Friday, June 18, 2004

Cultivating the Vineyard

by Nick France

Have you noticed the difference in our culture today, as opposed to say, 10 or 20 years ago? I have, and the older I get, the more it concerns me. There’s been a steady moral decline for some time now and we Catholics need to take a hard look at what we can do to curtail this current trend in society.

In Pope John Paul II’s 1988 apostolic exhortation "Christifideles Laici (The lay members of Christ’s faithful)," the Holy Father begins the document by reminding us of the richness of teachings of the Second Vatican Council.

He reminds us how, "The council fathers, re-echoing the call of Christ, have summoned all the lay faithful, both women and men, to labor in the vineyard (2.5)." He sent the challenge to not only priest and religious, but also to the lay faithful to cultivate the vineyard.

With the state of affairs today, regarding both the Church and in social, economic, political and cultural life, we, the laity, are called with urgency to take action. That, my brothers, means you and I. We all must continue to spread the gospel and take active roles in the community, thus setting an example of how to cultivate Christ’s vineyard.

We cannot stand by and expect the Church alone to fight the social, political and cultural ills of society. We must let our political leaders hear the voice of the Catholic laity. We need to be heard in numbers.

There are many issues confronting us today. In fact, I for one, see this time in history as pivotal. From same-sex marriages to the abandonment of God in our laws, there is much to be concerned with.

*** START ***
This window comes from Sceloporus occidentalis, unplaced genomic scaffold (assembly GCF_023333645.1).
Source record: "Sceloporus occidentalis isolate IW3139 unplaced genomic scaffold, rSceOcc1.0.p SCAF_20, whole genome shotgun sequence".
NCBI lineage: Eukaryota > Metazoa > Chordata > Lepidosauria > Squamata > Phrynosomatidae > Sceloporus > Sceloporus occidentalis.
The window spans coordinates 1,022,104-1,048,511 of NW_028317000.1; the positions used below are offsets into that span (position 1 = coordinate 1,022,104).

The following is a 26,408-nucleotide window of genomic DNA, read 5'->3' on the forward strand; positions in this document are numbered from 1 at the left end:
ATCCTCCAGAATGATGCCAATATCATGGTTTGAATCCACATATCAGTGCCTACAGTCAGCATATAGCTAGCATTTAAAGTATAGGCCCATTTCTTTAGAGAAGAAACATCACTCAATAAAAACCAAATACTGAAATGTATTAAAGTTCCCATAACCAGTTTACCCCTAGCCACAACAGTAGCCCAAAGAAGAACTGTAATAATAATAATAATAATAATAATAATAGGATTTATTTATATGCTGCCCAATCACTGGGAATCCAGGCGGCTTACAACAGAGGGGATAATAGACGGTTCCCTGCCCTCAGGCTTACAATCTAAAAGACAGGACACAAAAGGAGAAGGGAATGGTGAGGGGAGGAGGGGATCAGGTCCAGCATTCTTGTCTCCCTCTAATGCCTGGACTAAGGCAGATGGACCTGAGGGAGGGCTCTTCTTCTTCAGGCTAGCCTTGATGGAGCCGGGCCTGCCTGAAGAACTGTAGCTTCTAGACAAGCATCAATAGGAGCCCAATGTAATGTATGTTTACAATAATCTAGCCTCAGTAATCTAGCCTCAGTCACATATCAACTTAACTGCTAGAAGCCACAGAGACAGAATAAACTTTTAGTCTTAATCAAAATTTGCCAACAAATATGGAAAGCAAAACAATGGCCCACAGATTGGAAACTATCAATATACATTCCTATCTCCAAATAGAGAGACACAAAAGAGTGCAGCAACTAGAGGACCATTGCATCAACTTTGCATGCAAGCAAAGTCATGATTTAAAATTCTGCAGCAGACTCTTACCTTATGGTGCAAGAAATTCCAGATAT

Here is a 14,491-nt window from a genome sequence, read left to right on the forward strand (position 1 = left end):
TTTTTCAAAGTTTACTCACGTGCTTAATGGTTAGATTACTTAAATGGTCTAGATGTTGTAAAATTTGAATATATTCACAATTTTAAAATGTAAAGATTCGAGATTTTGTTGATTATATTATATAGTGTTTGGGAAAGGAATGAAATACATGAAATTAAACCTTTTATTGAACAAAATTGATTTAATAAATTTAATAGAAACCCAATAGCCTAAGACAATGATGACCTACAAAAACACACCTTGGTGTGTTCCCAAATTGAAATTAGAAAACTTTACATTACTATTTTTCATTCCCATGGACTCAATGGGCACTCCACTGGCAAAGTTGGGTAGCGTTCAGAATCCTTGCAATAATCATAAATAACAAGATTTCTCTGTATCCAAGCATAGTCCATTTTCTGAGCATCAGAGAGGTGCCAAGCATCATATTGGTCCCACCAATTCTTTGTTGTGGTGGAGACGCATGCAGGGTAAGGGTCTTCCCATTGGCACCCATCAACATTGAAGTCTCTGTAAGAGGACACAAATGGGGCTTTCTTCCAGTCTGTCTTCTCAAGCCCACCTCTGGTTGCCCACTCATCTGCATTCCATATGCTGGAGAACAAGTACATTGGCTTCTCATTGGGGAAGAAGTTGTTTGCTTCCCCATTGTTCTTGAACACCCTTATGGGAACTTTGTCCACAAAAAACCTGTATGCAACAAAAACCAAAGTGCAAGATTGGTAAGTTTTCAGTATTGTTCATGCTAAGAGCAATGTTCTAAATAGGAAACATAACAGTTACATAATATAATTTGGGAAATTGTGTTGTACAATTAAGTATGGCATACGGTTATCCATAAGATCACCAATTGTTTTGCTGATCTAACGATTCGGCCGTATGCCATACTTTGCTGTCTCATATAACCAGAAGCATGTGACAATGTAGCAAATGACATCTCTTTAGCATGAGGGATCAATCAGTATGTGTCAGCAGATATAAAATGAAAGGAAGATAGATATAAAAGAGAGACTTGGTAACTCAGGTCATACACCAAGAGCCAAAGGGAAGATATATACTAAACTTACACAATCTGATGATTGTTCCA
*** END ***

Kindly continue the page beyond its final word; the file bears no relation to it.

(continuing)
I am reminded of a recent homily from Fr. Ken about this very issue. He tells us how society is becoming accepting of a lesser moral worldview. He went on to say how we should be the people on the inside that we portray ourselves to be on the outside.

As I sat there listening to this homily, absorbing all the words, I began to think how timely Fr. Ken’s words were. I then began to look around at our congregation and I saw it as a microcosm of society.

As I observed those around me, I began to notice that some were listening intently and some not so intently. Some were just "getting it" and some were not.

I began to ask myself the question, "Why is it that when a group of people hear the Word of the Lord, some accept it immediately—They just "get it" – and some do not even hear it? It’s as if they’re deaf, or blocking out the words all together.

Perhaps is it because of the way society is in general. We live in a very secular world, devoid of God in many ways. And if certain groups have their way, they will continue to strip every remnant of God from our society that they can. We as the Catholic laity must not leave this battle to the Church alone. But we must take an active role and get involved. To what extent must we take action?

It does not matter the degree to which we get involved, as long as we do. Like the little boy with a few loaves and fishes, he didn’t think he had enough to help Jesus. But Jesus took the little that the boy had, increased it and turned it into what Christ needed to feed the crowd.

I think if we give society a little of our time, talents, treasure and opinions, or show a little of a shining example of the gospel through our actions and deeds, then that is enough.

We mustn’t think we need to change the world all by ourselves. The task seems insurmountable if we approach it this way. But together, with the Grace of God, expressing our Catholic values in a healthy well-balanced manner, we can make a difference. "With people it is impossible, but not with God; for all things are possible with God." [Matt 19:26]

Are you expressing your moral convictions? Are you standing up for what you believe in? Let our elected officials know how you feel about the issues that effect our futures…our children’s and grand children’s futures. We all need to live the lives in which we believe, for if we do not, we will begin to believe the lives of which we live. We are all called to cultivate the vineyard. †

No comments: